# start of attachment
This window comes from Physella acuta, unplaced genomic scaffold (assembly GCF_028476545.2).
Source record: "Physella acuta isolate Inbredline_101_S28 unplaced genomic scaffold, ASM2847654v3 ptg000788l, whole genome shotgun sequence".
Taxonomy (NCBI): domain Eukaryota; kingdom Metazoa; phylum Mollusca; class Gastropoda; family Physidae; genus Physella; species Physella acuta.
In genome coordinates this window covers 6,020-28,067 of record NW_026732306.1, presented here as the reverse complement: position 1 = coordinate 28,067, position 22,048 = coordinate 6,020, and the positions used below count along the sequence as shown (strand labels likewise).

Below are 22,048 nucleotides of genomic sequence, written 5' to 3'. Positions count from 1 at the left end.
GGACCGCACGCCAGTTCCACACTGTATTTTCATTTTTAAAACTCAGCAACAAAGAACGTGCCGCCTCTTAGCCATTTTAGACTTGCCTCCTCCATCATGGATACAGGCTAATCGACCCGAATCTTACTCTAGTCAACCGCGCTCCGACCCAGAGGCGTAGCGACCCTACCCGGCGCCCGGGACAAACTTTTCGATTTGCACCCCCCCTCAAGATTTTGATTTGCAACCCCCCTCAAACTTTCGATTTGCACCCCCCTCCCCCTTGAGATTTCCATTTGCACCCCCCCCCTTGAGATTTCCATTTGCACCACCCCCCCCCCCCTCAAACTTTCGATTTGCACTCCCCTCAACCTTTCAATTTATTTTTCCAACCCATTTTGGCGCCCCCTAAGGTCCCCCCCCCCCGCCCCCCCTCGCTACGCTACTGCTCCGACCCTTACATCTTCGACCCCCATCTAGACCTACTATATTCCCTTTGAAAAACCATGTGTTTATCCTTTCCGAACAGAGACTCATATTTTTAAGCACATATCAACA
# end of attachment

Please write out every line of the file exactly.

This window comes from Physella acuta, unplaced genomic scaffold (assembly GCF_028476545.2).
Source record: "Physella acuta isolate Inbredline_101_S28 unplaced genomic scaffold, ASM2847654v3 ptg000788l, whole genome shotgun sequence".
Taxonomy (NCBI): domain Eukaryota; kingdom Metazoa; phylum Mollusca; class Gastropoda; family Physidae; genus Physella; species Physella acuta.
In genome coordinates this window covers 6,020-28,067 of record NW_026732306.1, presented here as the reverse complement: position 1 = coordinate 28,067, position 22,048 = coordinate 6,020, and the positions used below count along the sequence as shown (strand labels likewise).

Below are 22,048 nucleotides of genomic sequence, written 5' to 3'. Positions count from 1 at the left end.
GGACCGCACGCCAGTTCCACACTGTATTTTCATTTTTAAAACTCAGCAACAAAGAACGTGCCGCCTCTTAGCCATTTTAGACTTGCCTCCTCCATCATGGATACAGGCTAATCGACCCGAATCTTACTCTAGTCAACCGCGCTCCGACCCAGAGGCGTAGCGACCCTACCCGGCGCCCGGGACAAACTTTTCGATTTGCACCCCCCCTCAAGATTTTGATTTGCAACCCCCCTCAAACTTTCGATTTGCACCCCCCTCCCCCTTGAGATTTCCATTTGCACCCCCCCCCTTGAGATTTCCATTTGCACCACCCCCCCCCCCCTCAAACTTTCGATTTGCACTCCCCTCAACCTTTCAATTTATTTTTCCAACCCATTTTGGCGCCCCCTAAGGTCCCCCCCCCCCGCCCCCCCTCGCTACGCTACTGCTCCGACCCTTACATCTTCGACCCCCATCTAGACCTACTATATTCCCTTTGAAAAACCATGTGTTTATCCTTTCCGAACAGAGACTCATATTTTTAAGCACATATCAACA